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American Association of Petroleum Geologists (AAPG)
Explorer Article

As the United States and other countries continue to pledge to reduce emissions, a growing number of researchers are studying courses of action to ward off the worst effects of warming, should mitigation and adaptation prove insufficient. Solar geoengineering – an umbrella term for different approaches to increase the Earth’s reflectivity to offset the effects of accumulated gases in the atmosphere – was an obscure field 20 years ago. Now, it is a subject of growing interest and study among scientists and governments around the world.

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American Association of Petroleum Geologists (AAPG)
Explorer Article

For decades, reservoir characterization has played a crucial role in oil and gas projects – in identifying and extracting hydrocarbons from the subsurface. Now, some geologists and geophysicists are applying their industry expertise to the emerging fields of carbon storage and geothermal energy.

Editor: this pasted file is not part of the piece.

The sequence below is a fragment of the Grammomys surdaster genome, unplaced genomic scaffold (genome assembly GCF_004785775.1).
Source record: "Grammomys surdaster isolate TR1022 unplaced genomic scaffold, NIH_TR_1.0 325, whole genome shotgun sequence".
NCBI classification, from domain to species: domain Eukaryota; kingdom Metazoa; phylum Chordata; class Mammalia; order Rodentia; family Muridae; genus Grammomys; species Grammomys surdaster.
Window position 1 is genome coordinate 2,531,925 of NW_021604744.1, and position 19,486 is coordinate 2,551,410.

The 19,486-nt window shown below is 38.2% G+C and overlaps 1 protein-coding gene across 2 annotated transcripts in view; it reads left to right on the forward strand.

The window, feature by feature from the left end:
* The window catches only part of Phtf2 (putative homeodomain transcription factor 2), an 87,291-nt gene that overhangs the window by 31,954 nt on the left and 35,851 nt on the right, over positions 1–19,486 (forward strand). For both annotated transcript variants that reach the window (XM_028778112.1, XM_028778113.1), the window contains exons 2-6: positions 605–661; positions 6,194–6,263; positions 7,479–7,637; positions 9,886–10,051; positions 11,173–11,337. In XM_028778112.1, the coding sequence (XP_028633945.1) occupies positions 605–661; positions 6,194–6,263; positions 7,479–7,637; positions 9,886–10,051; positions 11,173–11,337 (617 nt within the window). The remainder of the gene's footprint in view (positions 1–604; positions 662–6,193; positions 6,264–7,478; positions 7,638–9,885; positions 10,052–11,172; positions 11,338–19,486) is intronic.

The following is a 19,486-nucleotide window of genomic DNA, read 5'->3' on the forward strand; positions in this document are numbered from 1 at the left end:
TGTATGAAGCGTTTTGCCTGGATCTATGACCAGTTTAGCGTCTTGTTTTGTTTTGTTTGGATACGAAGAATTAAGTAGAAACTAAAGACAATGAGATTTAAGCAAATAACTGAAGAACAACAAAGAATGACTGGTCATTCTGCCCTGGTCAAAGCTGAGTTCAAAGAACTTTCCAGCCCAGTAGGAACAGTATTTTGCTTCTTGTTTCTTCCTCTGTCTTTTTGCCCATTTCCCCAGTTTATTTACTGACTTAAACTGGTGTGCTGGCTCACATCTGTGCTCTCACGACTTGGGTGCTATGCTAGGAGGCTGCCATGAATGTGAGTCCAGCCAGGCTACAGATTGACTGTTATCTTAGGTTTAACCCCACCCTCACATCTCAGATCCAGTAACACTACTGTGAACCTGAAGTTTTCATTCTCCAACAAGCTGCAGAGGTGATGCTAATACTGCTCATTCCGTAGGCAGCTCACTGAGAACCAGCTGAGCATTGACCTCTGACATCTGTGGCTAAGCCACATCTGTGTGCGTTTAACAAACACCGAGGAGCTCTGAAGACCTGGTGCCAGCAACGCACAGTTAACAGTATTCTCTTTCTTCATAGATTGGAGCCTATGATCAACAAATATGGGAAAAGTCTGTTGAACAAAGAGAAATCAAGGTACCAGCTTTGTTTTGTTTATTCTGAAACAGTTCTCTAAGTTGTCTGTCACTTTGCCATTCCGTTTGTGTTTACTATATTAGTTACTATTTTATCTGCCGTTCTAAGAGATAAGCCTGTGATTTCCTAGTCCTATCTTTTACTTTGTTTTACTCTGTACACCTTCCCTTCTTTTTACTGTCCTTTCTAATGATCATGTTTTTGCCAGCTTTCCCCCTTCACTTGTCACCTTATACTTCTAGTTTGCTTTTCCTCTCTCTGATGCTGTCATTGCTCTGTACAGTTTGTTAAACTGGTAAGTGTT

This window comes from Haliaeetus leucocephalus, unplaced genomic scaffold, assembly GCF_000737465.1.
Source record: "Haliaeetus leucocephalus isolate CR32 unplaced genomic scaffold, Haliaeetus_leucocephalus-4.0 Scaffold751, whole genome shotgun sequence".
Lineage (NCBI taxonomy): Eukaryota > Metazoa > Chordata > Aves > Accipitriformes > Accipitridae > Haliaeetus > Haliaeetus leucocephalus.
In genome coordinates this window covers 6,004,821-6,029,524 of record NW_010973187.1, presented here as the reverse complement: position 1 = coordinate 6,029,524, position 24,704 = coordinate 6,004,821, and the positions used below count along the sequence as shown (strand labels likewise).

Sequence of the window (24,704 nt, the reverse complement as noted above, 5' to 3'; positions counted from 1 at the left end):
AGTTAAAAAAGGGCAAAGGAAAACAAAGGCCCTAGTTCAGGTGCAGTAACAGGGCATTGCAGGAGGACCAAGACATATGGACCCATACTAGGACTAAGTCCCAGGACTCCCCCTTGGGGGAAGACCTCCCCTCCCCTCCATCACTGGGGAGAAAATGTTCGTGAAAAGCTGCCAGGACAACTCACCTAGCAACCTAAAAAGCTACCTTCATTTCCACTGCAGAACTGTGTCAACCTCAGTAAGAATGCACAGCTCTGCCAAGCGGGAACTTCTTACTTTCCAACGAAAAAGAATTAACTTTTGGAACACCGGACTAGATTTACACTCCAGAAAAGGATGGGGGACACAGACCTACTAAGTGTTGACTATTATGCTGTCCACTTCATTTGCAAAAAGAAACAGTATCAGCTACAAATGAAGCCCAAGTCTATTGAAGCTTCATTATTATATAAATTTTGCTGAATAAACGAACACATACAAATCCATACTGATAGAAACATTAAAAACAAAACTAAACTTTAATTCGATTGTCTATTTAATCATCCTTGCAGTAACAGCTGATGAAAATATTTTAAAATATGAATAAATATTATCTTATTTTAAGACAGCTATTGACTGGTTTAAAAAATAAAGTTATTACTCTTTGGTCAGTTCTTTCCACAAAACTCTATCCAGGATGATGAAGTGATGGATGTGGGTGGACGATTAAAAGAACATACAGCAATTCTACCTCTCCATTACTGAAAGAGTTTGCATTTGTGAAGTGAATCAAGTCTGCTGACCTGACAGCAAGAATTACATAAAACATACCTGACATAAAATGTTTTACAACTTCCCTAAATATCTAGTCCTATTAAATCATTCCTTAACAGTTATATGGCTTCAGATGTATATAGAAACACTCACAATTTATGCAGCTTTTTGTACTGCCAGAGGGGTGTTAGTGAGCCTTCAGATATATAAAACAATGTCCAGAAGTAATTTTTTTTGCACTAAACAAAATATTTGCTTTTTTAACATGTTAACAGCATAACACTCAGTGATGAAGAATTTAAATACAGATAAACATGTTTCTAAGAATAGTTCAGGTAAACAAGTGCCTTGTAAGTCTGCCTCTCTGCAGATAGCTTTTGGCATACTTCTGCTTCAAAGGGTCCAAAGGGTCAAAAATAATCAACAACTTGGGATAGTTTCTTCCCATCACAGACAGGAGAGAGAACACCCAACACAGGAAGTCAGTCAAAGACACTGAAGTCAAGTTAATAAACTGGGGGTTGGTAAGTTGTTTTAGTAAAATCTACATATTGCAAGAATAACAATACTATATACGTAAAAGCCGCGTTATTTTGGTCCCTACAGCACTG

American Association of Petroleum Geologists (AAPG)
Explorer Article

Facing a challenging situation and low demand, geophysical companies found themselves in a hole after the energy industry’s latest, coronavirus-related downturn. They’ve been trying to dig themselves out for the past year. The good news is, that effort now appears to be working, as higher oil prices begin to have an effect and more positive signs emerge in the second half of 2021.

American Association of Petroleum Geologists (AAPG)
Explorer President’s Column

Listening to “Togetherness (K’a jo se)” as I write prompted me to think about community. AAPG has been a pillar of the scientific community for more than 100 years, with a lengthy history of collaboration and rewarding relationships that extend beyond the Association. Like the rise to international success of Nigerian musician King Sunny Adé, AAPG has grown beyond its American roots to serve a global community of energy geoscientists as well as professionals working in adjacent functions like data science, carbon capture, use and sequestration, and various engineering disciplines.

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American Association of Petroleum Geologists (AAPG)
Explorer Division Column DEG

A few years ago, our work team was tasked to create the company’s very first annual Sustainability Report. At that moment in time, we were not sure what that meant, what it would include and what its impact would be. Of course, the first questions we asked ourselves were: “What is sustainability?”, “What is ESG?”, “What are the United Nations Sustainable Development goals?” and “How does this pertain to the company, our industry, our technologies?”

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American Association of Petroleum Geologists (AAPG)